"Under colonialism, there's a tension between the mission and the colonial authorities," said Nigerian Dr Olufemi Taiwo, author of the 2014 book How Colonialism Preempted Modernity in Africa. There was a missionary idea that black people could be modern. And most churches cannot pronounce that people are less human. So you may have a patronizing attitude. But if you think that Africans cannot benefit from education, why build schools?"
In all its forms, mission education was virtually the only form of education available to black South Africans during the colonial era. The first mission schools, Lovedale and Healdtown amongst these, were founded in the mid-1800s, shy of a century before the government started building its own schools for black students. Just as conspicuous, in the 1930s far more black students (15 000 to 18 000) were going through mission education than were at newly-built government schools.
"For the ideals that many would carry into the political arena, mission schools put black students into a multi-racial environment", said Richard Elphick, a historian at the Wesleyan University, USA, and author of the book "The Equality of Believers", Protestant Missionaries and the Racial Politics of South Africa. "Mission schools had amongst their admissions children of the white teachers, missionaries and colonial authorities. In its heyday, a major mission school such as the Scottish Presbyterian Lovedale Mission boasted of over one thousand students drawn from a multitude of Southern Africa's tribes, and speaking a variety of languages."
For all these reasons - academic, religious and cultural - mission schools were an impediment in the eyes of Afrikaner nationalists. In the ensuing years after 1948, the year it came to power, the National Party exerted state control over mission education, erratically imposing its apartheid policy, and advocating for only "non-European" languages to be the mediums of instruction (a complete about-face would happen two decades later in 1976). A great number of mission schools buckled under the pressure and capitulated. Many were subsumed into the homeland education system. Faced with a future in direct contrast to their ideals and Christian ethos, many chose to voluntarily shut down.
Protest against Bantu Education
Like so much, this changed after Nelson Mandela's release from prison in February 1990. Some of the schools which had chosen closure were re-instituted by church organizations, and some by the impassioned efforts of their alumni.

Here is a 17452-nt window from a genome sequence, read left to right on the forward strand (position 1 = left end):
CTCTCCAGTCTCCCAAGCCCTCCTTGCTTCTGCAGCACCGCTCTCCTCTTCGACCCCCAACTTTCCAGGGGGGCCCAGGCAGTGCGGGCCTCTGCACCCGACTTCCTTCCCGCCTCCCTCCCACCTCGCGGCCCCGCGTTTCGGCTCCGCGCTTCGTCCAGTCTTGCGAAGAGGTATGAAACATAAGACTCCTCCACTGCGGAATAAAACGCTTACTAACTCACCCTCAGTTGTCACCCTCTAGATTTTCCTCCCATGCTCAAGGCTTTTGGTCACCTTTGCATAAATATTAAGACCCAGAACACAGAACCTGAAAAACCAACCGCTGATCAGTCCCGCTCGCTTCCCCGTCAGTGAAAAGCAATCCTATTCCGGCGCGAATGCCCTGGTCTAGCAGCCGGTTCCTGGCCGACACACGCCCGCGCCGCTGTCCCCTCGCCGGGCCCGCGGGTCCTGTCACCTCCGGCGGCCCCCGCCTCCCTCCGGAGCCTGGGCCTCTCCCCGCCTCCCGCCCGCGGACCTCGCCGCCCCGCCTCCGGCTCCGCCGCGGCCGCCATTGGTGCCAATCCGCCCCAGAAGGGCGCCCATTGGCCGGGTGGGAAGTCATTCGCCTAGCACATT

In 2008 the then president Thabo Mbeki, together with the Anglican Archbishop of Cape Town Njongonkulu Ndungane, put into motion a plan that would see to the restoration of South Africa's mission school heritage. The Historic Schools Restoration Project (HSRP) aims to revitalize the rich heritage of South Africa's historic mission schools and to transform them into sustainable and aspirational African institutions of educational and cultural excellence.
Mission education lies at the nexus of South African history and society. It represents much that has shaped and influenced the turn of events, politically and otherwise into the present. If the schools' buildings cannot be resurrected, then the schools' heritage as foundations of education should at the least, be commemorated.
Daluxolo Moloantoa is a freelance writer and journalist. After being awarded a scholarship by the Sowetan newspaper and Herdbuoys McCann-Erickson advertising agency he studied copywriting at the AAA School of Advertising in Johannesburg.
After a brief period working in the advertising industry, he went on an exchange programme to England and studied for a Community Media Certificate with the Community Volunteer Service Media Clubhouse in Suffolk. He became an arts journalist with Ipswich-based youth magazine IP1 and began covering South African arts-based news for London-based South African publication The South African as well as Cape Town charity magazine The Big Issue.
On his return to South Africa he became arts contributor to a number of local publications. In 2015 he won the Academic and Non-Fiction Association of South Africa (ANFASA) – Norwegian Foreign Fund Writers Award for his research project on missionary schools in South Africa.
Visit www.gatewaystoanewworld.wordpress.com to see more of his work.